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Attractive Older Cars and Why You Think So

Mr_ShiftrightMr_Shiftright CaliforniaPosts: 45,272
edited March 6 in Mazda
Those are pretty good lists, and made with a good eye, all in all, and I can live with most of them (scratch the Monte Carlo and I'd be happier) as long as I keep the word "style" in mind and don't let "size" get in the way. It's interesting that some cars only look good BIG and some look good SMALL, and when a big car is too small or vice-versa it doesn't work for me.

I think the last generation RX-7 was a beautiful car in that it was modern but restrained...not a superficial scoop or piece of phony anything on the car...just right.

Sometimes only time can judge a car's beauty...one rule of thumb I've relied on is whether a car still looks good when it's stripped and lying in a wrecking yard...like the 70s Alfa GTV sedan, a clean Bertone design that even looks good wrecked with pieces missing. Can't say that for the Monte, IMO.

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Comments

  • bubukittybubukitty Posts: 96
    I am glad that this topic was started! I think the gamut was covered on the ugly car topic!

    Here are some of my favorites:

    Jaguar XKE (series one covered headlight) from the early and mid 60's---still timeless
    Chevy Corvette mid year coupe and roadster ('63-'67)-absolutely perfect.
    Ferrari 250 GTL (Lusso). An amazingly beautiful car. Most of the '60's Pinninfarina Ferraris are amazing designs--too many to list here.
    Maserati Ghibli. What a car!
    Lamborgini Miura. Just beautiful.
    Iso Grifo. Italian Style with American power.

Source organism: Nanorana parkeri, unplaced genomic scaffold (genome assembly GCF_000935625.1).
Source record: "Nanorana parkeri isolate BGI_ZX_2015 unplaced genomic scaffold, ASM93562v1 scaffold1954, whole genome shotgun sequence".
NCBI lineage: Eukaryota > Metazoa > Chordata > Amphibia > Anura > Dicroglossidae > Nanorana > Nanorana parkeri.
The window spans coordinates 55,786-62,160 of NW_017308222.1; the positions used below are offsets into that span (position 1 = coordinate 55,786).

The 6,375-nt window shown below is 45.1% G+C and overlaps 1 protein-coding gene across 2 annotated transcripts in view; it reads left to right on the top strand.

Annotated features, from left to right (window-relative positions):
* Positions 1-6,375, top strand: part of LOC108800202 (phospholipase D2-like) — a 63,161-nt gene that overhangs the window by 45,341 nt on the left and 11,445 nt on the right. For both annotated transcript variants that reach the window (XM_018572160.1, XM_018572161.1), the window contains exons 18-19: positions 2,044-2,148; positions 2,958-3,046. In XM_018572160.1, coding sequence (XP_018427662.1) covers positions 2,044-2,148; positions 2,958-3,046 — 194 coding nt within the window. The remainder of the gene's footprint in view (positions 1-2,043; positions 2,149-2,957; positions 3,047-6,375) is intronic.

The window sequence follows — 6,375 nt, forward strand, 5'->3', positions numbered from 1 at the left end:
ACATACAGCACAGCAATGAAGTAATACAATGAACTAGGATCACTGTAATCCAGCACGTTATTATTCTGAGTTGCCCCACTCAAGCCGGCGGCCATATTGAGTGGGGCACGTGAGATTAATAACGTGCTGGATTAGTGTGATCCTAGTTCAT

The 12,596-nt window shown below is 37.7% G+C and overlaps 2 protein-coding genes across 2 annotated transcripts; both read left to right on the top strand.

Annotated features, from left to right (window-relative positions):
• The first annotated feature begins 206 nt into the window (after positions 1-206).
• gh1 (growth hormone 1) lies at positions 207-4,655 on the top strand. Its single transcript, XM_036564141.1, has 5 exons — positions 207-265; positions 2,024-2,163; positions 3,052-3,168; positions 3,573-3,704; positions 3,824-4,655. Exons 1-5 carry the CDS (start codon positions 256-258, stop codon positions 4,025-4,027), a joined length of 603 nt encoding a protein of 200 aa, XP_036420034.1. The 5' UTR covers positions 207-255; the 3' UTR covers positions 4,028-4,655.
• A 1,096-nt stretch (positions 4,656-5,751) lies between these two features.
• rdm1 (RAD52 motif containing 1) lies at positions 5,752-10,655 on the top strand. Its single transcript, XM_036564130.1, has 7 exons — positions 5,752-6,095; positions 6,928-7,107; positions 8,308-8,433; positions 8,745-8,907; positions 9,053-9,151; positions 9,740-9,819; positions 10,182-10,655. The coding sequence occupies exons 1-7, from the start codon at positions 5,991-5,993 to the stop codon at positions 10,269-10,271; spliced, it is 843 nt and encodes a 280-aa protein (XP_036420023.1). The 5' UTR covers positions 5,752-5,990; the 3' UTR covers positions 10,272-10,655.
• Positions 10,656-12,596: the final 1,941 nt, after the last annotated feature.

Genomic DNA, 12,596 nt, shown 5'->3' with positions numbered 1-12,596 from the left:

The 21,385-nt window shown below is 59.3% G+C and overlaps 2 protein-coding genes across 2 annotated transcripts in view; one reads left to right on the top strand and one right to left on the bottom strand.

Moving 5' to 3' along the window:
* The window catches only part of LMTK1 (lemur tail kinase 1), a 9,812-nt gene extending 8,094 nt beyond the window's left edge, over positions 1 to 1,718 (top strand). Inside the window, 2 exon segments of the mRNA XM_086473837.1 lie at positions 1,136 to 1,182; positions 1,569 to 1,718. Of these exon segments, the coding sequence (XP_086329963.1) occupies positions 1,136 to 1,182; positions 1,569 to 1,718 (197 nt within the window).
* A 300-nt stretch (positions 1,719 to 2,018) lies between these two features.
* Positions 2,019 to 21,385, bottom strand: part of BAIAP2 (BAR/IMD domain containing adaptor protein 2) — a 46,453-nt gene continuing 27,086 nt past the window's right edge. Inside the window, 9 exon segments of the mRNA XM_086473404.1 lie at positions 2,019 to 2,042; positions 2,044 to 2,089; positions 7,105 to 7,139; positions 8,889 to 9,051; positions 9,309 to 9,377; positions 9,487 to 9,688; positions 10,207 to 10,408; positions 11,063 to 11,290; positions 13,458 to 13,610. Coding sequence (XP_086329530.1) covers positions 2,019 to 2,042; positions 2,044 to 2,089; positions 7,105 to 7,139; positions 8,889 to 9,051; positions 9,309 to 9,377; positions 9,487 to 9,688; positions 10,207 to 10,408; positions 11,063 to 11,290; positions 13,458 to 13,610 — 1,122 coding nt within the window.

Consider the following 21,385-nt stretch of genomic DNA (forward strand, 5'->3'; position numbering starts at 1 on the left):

Alfa Romeo boat tail spider (late '60's).
    Alfa Romeo 2000 & 2600 Spider (early 60's).
    Mercedes 230-250SL roadsters.
    Mustang '67-'70, including Shelbys
    Camaro '67-'68 and '70-'73
    BMW 507 roadster (late 50's)
    BMW 2800 & 3.0 cs/csl coupe
    BMW 6 series coupe

    There are others than this, but these are some of the main ones I think are great. Some mentioned earlier too like the '63-'65 Riviera and the Miata.
  • Mr_ShiftrightMr_Shiftright CaliforniaPosts: 45,272
    yep, yep, like 'em all for style.

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  • tbirdtonytbirdtony Posts: 2
    The best looking car of all time is the 1957 Ford Thunderbird. Other great looking cars include:
    65 to 69 Mustangs.
    65 to 70 Shelbys.
    57 Chevys.
    63 Chevy Impala 2 door hardtop.
    63 Falcon convertible and Ranchero.
    66 & 67 Fairlane GT & GTA.

    My opinion.
  • rea98drea98d Posts: 982
    My opinion for best looking cars are as follows:

    Imports:

    Mazda Miata--Wouldn't want to drive one, but they are kinda cute.

    Jag XJ6/8/12/R/whatever else they call the thing--I'd have to give it to this car hands down in the looks department. Even the 80's models with the clunky black bumpers and square headlights look good.

    Jag S-type What can I say, I have a thing for Jaguars!

    Domestic

    Late Model Taurus (Just kidding. I'm not like, you know, high on pot or anything!)

    Late 70's Early 80's Ford/Lincoln/Mercury Full sized cars...Crown Vics (except they were called LTD's back then) Grand Marquis's Town Cars, the like. Also the Caddies from this period (except the one with the chopped trunk)

    Buick Regal Don't know what it is about that car, but I like it.

    57 Chevy Nuff said

    Those snout nosed GM vans of the Early 90's (Lumina, Sillouette, ect.) I'm currently the only person I know who like those things.

    58 Edsel Absolute lemon, but cool looks. (Again, see what I said bout the Lumina. I have weird taste in cars.)

    95 T-Bird...I own one. What can I say?

    I could go on and on, but these are the main ones.
  • Mr_ShiftrightMr_Shiftright CaliforniaPosts: 45,272
    Well, you know what you like!

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  • esneedesneed Posts: 16